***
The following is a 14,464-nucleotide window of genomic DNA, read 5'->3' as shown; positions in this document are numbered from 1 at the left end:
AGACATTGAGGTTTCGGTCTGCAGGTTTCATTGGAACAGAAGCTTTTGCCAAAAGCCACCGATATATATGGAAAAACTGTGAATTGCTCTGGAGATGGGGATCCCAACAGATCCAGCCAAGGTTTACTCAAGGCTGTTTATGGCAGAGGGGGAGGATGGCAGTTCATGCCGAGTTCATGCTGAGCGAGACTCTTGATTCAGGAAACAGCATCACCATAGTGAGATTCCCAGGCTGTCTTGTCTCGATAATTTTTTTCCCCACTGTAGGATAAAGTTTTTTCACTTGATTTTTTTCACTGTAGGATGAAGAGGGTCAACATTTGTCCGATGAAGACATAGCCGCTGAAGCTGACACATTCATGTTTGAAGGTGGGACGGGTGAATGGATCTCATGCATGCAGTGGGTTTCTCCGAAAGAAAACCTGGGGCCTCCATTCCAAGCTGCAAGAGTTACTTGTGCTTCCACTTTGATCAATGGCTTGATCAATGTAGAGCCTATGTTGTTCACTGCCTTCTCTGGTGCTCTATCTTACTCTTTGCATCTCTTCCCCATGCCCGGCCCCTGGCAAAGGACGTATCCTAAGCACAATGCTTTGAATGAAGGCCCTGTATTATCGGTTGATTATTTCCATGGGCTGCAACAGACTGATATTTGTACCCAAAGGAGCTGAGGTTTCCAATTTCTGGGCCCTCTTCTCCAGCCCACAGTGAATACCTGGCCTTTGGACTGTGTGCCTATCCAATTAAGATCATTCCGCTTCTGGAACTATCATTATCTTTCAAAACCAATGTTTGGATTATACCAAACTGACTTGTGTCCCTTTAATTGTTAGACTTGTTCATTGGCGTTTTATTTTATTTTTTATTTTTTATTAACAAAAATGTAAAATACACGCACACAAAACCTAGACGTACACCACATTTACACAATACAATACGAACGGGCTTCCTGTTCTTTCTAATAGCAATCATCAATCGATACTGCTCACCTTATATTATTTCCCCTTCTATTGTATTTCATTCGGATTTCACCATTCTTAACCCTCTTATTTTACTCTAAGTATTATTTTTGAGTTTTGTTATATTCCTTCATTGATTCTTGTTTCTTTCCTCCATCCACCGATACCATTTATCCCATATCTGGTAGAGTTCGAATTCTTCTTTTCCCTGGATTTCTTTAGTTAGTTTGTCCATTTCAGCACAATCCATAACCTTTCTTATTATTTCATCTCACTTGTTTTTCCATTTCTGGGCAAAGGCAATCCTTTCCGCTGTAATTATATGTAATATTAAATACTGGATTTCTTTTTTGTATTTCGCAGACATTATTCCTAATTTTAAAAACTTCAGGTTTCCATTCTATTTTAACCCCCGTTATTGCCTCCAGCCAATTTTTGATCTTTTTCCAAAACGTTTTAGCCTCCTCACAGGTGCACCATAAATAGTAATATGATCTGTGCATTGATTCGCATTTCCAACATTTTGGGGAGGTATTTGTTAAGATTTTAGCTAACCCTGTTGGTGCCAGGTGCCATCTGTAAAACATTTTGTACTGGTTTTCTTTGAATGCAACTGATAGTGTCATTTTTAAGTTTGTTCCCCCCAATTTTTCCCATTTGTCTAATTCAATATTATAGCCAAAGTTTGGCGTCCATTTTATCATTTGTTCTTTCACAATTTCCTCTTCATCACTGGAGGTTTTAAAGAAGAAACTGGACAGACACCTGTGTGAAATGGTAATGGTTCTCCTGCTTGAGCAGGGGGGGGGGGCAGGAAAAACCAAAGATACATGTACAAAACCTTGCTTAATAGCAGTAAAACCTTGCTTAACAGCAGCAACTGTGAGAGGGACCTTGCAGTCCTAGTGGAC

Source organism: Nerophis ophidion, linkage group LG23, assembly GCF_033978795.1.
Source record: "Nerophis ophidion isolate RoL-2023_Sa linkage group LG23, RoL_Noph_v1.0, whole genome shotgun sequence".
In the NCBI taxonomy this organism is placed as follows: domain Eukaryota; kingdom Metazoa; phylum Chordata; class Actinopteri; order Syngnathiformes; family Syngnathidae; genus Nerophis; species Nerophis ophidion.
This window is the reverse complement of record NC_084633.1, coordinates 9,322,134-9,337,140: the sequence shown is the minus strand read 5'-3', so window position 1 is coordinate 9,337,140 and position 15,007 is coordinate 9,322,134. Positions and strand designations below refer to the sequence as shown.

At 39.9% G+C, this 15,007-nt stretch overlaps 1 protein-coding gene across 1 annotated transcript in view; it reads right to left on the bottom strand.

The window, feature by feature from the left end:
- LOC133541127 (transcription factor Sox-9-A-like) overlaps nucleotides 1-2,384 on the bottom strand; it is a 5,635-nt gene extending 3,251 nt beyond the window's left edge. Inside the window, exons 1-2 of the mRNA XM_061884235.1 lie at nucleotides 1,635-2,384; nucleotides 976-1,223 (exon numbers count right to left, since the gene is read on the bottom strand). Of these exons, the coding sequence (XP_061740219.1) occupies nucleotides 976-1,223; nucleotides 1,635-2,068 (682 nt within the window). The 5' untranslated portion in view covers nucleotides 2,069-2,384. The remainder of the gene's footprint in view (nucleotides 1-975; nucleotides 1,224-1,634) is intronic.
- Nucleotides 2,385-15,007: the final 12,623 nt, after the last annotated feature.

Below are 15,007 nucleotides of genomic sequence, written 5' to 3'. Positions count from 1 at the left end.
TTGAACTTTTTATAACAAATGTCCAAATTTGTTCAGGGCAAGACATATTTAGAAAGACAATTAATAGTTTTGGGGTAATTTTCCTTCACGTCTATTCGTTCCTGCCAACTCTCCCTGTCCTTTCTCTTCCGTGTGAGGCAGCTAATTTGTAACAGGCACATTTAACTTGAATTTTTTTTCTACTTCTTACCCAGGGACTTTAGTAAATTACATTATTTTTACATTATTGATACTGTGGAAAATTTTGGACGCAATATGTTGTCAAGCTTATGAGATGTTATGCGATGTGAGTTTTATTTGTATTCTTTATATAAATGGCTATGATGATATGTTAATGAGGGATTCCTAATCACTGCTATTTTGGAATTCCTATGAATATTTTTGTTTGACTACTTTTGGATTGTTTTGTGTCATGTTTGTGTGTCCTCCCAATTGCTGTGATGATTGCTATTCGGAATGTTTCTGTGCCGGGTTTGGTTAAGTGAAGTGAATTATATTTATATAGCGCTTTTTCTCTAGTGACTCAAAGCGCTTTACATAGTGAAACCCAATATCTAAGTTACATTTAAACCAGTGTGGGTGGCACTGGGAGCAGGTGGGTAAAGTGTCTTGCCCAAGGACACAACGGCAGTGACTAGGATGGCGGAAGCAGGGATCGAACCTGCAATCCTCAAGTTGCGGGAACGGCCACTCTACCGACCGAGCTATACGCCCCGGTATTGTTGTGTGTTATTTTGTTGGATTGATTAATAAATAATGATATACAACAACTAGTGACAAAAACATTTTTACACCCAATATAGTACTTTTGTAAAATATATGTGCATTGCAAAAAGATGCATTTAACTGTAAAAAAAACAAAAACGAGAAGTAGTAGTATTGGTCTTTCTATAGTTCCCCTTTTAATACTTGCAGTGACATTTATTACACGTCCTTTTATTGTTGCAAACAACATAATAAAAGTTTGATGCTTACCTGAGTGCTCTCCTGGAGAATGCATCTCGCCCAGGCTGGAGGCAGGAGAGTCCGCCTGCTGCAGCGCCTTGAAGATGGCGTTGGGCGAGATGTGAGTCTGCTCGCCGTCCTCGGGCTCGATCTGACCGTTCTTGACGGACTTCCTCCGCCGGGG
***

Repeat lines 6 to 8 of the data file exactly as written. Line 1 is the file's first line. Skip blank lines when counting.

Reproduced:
This window is the reverse complement of record NC_084633.1, coordinates 9,322,134-9,337,140: the sequence shown is the minus strand read 5'-3', so window position 1 is coordinate 9,337,140 and position 15,007 is coordinate 9,322,134. Positions and strand designations below refer to the sequence as shown.

At 39.9% G+C, this 15,007-nt stretch overlaps 1 protein-coding gene across 1 annotated transcript in view; it reads right to left on the bottom strand.

The window, feature by feature from the left end: